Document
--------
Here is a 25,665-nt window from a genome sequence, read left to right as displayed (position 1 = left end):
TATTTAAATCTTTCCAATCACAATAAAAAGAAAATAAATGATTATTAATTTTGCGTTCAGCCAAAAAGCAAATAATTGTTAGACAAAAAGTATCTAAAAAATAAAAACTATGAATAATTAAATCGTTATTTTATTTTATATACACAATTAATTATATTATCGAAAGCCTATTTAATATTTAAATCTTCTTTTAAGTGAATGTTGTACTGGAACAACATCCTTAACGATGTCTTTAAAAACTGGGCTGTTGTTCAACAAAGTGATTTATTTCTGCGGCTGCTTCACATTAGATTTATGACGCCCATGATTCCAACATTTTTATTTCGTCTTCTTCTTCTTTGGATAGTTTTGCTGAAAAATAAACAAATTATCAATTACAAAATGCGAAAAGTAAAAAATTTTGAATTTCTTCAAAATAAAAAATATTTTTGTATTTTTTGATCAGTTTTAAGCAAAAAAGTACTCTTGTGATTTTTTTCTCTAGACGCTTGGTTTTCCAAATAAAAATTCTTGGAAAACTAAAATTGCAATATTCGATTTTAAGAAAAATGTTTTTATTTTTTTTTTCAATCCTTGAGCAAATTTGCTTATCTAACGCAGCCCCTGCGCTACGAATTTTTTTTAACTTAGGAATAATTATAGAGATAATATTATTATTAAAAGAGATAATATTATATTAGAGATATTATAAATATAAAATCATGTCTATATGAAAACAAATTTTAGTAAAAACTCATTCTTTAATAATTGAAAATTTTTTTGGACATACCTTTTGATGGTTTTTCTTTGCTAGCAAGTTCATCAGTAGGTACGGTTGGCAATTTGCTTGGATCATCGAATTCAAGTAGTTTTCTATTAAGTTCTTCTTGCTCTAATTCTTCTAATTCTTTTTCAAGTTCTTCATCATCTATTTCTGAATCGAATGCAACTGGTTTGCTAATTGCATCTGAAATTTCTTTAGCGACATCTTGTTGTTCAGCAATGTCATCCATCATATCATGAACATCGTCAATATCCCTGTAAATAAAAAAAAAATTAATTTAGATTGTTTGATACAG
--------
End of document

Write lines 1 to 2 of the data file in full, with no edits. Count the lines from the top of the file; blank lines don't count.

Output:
Here is a 25,665-nt window from a genome sequence, read left to right as displayed (position 1 = left end):
TATTTAAATCTTTCCAATCACAATAAAAAGAAAATAAATGATTATTAATTTTGCGTTCAGCCAAAAAGCAAATAATTGTTAGACAAAAAGTATCTAAAAAATAAAAACTATGAATAATTAAATCGTTATTTTATTTTATATACACAATTAATTATATTATCGAAAGCCTATTTAATATTTAAATCTTCTTTTAAGTGAATGTTGTACTGGAACAACATCCTTAACGATGTCTTTAAAAACTGGGCTGTTGTTCAACAAAGTGATTTATTTCTGCGGCTGCTTCACATTAGATTTATGACGCCCATGATTCCAACATTTTTATTTCGTCTTCTTCTTCTTTGGATAGTTTTGCTGAAAAATAAACAAATTATCAATTACAAAATGCGAAAAGTAAAAAATTTTGAATTTCTTCAAAATAAAAAATATTTTTGTATTTTTTGATCAGTTTTAAGCAAAAAAGTACTCTTGTGATTTTTTTCTCTAGACGCTTGGTTTTCCAAATAAAAATTCTTGGAAAACTAAAATTGCAATATTCGATTTTAAGAAAAATGTTTTTATTTTTTTTTTCAATCCTTGAGCAAATTTGCTTATCTAACGCAGCCCCTGCGCTACGAATTTTTTTTAACTTAGGAATAATTATAGAGATAATATTATTATTAAAAGAGATAATATTATATTAGAGATATTATAAATATAAAATCATGTCTATATGAAAACAAATTTTAGTAAAAACTCATTCTTTAATAATTGAAAATTTTTTTGGACATACCTTTTGATGGTTTTTCTTTGCTAGCAAGTTCATCAGTAGGTACGGTTGGCAATTTGCTTGGATCATCGAATTCAAGTAGTTTTCTATTAAGTTCTTCTTGCTCTAATTCTTCTAATTCTTTTTCAAGTTCTTCATCATCTATTTCTGAATCGAATGCAACTGGTTTGCTAATTGCATCTGAAATTTCTTTAGCGACATCTTGTTGTTCAGCAATGTCATCCATCATATCATGAACATCGTCAATATCCCTGTAAATAAAAAAAAAATTAATTTAGATTGTTTGATACAG